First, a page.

Dr. Jamie Kruse
On the morning of Thursday, September 16, 1999, Hurricane Floyd made landfall at the mouth of the Cape Fear River. Rains associated with Hurricanes Dennis, Floyd, and Irene resulted in extensive flooding over a two-month period in eastern North Carolina, with most river basins exceeding the 500-year flood level. Flooding was worst along the Tar River, leaving the towns of Rocky Mount, Tarboro, Princeville, Greenville, and Washington devastated. In North Carolina, Floyd was directly responsible for 35 fatalities and several billions of dollars in property damages.
In 2004, the Center for Natural Hazards Research (CNHR), housed at East Carolina University, was established in order to provide support and coordination for research and outreach on natural hazards, including hurricanes, flooding, and coastal erosion. On September 17 and 18, 2009, the CNHR was proud to host the Hurricane Floyd Symposium that commemorated the storm’s 10th anniversary and the 5th year of the CNHR’s existence.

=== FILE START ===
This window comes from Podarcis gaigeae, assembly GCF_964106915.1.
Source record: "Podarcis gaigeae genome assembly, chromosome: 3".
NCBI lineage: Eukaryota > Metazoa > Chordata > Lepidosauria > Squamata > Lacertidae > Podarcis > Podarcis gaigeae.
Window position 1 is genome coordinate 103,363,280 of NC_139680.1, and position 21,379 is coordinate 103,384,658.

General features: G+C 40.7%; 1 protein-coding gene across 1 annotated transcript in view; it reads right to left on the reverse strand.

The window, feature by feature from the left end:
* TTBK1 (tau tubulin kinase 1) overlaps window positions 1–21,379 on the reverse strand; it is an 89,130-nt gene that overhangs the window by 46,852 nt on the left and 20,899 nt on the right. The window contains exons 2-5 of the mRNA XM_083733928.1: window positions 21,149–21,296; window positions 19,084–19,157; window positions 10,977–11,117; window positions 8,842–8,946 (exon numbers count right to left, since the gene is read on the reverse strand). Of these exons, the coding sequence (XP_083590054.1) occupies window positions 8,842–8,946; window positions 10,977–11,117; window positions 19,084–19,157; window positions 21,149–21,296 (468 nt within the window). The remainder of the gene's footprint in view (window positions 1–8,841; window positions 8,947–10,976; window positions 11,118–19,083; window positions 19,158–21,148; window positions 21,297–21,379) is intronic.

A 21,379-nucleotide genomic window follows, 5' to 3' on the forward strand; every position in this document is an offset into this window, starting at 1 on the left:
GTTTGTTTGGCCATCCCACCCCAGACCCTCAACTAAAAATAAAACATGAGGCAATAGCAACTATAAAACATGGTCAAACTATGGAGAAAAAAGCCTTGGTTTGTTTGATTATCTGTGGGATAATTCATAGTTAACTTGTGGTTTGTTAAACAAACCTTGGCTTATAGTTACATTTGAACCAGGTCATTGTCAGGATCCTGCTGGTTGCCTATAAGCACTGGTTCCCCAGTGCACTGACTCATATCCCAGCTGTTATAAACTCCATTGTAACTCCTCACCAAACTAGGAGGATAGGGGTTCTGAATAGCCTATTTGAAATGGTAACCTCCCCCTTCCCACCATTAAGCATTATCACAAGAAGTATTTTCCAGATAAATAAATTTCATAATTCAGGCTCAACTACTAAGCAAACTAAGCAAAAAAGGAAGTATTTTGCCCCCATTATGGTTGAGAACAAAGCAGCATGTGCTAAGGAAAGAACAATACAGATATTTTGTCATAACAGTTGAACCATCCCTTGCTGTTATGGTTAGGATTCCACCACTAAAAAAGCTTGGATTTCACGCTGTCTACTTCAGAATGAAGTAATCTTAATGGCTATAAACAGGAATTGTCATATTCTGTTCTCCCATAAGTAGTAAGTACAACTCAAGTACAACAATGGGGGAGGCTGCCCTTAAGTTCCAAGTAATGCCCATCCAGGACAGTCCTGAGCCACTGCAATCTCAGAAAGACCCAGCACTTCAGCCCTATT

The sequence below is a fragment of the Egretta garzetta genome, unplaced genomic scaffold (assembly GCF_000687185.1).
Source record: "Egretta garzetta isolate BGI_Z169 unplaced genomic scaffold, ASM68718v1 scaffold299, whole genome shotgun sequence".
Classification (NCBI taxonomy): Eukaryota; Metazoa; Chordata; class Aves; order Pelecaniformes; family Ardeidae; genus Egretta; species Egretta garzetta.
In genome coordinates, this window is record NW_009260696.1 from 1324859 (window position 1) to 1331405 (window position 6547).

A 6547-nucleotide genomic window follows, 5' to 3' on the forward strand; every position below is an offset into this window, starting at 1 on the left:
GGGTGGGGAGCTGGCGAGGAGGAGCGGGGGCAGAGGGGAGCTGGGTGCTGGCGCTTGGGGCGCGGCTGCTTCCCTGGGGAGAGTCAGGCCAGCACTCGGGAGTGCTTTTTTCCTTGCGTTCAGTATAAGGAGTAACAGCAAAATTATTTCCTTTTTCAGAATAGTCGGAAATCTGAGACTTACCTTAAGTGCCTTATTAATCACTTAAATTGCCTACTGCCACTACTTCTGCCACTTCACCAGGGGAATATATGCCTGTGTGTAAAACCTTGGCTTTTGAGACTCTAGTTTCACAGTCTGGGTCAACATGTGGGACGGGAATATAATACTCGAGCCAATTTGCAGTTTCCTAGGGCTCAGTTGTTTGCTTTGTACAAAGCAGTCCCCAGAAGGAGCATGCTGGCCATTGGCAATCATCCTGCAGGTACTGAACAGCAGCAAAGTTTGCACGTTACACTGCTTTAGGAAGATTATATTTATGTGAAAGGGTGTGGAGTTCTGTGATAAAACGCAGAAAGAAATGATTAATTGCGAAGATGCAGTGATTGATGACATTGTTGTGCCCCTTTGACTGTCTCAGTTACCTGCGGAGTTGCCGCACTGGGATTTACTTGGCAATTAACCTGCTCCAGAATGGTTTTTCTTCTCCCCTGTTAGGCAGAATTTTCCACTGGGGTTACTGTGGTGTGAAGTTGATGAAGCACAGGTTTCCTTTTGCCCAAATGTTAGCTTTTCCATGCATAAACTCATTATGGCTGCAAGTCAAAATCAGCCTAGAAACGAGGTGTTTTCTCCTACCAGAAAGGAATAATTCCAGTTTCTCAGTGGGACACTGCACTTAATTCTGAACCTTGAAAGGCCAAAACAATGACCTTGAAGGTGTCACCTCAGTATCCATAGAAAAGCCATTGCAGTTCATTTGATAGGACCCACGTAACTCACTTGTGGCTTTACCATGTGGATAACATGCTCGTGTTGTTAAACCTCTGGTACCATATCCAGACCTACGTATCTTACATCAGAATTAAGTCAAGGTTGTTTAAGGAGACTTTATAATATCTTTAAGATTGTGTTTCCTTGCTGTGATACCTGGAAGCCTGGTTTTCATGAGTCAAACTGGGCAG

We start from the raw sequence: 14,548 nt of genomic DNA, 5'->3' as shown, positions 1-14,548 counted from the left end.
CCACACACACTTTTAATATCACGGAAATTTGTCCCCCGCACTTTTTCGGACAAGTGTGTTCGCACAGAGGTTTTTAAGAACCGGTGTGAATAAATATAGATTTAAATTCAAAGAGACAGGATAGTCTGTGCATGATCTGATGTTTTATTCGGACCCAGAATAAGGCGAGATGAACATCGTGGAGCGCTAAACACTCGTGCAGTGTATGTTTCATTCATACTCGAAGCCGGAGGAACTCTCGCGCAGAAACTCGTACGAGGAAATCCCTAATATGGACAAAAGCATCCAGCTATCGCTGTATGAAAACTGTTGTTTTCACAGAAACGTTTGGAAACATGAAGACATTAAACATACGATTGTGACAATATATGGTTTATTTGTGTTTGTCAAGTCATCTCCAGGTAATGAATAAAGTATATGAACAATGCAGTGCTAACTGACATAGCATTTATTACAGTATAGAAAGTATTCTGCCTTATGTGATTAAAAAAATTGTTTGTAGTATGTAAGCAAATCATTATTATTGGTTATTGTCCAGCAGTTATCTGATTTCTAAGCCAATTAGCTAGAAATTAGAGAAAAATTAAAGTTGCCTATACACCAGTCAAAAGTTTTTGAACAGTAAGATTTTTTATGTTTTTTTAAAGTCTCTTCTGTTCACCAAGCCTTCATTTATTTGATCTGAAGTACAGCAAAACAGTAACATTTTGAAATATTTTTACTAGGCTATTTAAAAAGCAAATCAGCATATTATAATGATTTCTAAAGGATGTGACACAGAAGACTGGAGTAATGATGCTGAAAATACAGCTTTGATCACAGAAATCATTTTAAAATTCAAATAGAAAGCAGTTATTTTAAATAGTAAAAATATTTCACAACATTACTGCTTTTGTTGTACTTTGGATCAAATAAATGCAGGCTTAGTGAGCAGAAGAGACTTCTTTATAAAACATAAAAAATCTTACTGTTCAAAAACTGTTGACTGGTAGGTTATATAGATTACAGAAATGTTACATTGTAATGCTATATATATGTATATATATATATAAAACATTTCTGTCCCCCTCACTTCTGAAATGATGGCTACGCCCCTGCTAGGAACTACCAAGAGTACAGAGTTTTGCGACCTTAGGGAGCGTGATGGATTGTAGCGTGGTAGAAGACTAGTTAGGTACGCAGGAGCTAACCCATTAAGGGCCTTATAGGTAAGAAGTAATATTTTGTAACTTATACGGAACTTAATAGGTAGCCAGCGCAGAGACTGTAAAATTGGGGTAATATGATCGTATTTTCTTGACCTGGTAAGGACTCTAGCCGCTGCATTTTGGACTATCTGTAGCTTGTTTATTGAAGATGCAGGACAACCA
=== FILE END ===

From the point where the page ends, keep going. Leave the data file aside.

The Hurricane Floyd Symposium gave us an opportunity to take stock of what we have accomplished so far and to consider our future direction. The public forum and research conference was designed to examine lessons learned from the disaster, the current status of the region, and highlight ongoing natural hazards research projects relevant to hurricane risk. The public forum included presentations from state and local government, nonprofit organizations, and academia. Over twenty researchers from eleven institutions presented findings during the research conference. Areas of expertise were diverse, including atmospheric science, communications, economics, finance, geography, hydrology, meteorology, planning, and sociology.
This website provides videos and summaries of the presentations in the public forum and the research conference. The value of an endeavor like the symposium is in how the information shapes the way we move forward. Therefore, this website also serves as a benchmark so that we can measure our progress on hurricane risk mitigation. We sincerely hope you find the information contained here interesting and informative.